Alpha Phi Alpha fraternity had filed objections that new political maps dilute Black voting power
By Maya T. Prabhu
U.S. District Judge Steve Jones started Wednesday’s hearing on the state’s newly drawn political districts dealing somewhat of a blow to those challenging the new maps.
In October, Jones ruled that districts passed in 2021 violated the Voting Rights Act of 1965 by illegally diluting Black voting power and tasked them with creating seven new majority-Black legislative districts and one new majority-Black congressional district. Gov. Brian Kemp signed the new GOP-drawn maps that keep the Legislature and state’s congressional delegation firmly in Republican control into law on Dec. 8.
Groups challenging the congressional maps are basing part of their argument on what they are calling the “dismantling” of a “minority opportunity district” with changes to Congressional District 7, currently represented by Democratic U.S. Rep. Lucy McBath. Nonwhite voters make up a majority of the population in that district but no one race makes a majority.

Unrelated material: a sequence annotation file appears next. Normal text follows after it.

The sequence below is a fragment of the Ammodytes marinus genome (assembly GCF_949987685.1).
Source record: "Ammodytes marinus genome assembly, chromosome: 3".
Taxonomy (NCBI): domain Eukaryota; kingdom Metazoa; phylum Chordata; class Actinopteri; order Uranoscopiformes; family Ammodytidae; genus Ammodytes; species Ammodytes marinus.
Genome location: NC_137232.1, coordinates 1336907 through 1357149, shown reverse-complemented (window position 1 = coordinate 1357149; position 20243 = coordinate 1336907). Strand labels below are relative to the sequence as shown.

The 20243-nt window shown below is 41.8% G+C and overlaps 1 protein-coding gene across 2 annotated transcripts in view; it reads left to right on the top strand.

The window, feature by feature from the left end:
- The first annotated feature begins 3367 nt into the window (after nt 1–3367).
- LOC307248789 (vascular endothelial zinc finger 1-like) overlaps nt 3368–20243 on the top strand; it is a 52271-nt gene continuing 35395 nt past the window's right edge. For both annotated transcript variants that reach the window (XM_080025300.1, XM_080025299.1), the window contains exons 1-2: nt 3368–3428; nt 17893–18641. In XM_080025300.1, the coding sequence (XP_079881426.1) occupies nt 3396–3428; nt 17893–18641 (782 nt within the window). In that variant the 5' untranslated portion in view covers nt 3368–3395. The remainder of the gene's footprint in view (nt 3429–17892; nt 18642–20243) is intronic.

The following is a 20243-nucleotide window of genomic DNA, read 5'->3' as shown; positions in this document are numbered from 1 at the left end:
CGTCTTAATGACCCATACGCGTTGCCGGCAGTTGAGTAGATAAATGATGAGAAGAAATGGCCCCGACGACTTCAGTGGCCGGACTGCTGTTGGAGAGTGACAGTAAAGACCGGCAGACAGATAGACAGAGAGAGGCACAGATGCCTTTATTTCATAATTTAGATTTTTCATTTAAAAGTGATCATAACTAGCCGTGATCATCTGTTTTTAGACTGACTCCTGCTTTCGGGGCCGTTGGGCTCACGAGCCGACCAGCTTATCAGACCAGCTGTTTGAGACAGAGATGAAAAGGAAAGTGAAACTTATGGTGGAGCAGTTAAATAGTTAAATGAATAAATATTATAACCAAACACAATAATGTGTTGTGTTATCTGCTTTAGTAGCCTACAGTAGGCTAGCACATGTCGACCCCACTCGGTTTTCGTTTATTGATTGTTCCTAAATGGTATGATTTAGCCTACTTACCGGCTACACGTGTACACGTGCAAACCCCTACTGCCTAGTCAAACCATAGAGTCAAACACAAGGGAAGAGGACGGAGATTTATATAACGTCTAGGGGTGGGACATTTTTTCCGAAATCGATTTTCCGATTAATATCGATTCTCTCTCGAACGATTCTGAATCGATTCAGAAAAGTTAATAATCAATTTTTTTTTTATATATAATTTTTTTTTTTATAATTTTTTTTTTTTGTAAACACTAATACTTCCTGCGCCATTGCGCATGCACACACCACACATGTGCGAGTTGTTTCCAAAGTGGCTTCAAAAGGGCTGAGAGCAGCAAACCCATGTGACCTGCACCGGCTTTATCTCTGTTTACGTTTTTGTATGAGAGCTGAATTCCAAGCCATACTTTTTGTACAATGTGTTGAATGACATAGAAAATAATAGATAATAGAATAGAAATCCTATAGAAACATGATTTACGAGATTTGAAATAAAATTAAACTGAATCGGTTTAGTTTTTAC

Black voters overwhelmingly support Democrats in Georgia while most white voters back Republicans.
In his order, Jones said lawmakers could not eliminate any existing “minority opportunity districts,” generally defined as areas where racial minority groups are able to elect their preferred candidates by attracting some support from white voters. They also could not eliminate any existing majority-Black districts.
Source: Atlanta Journal-Constitution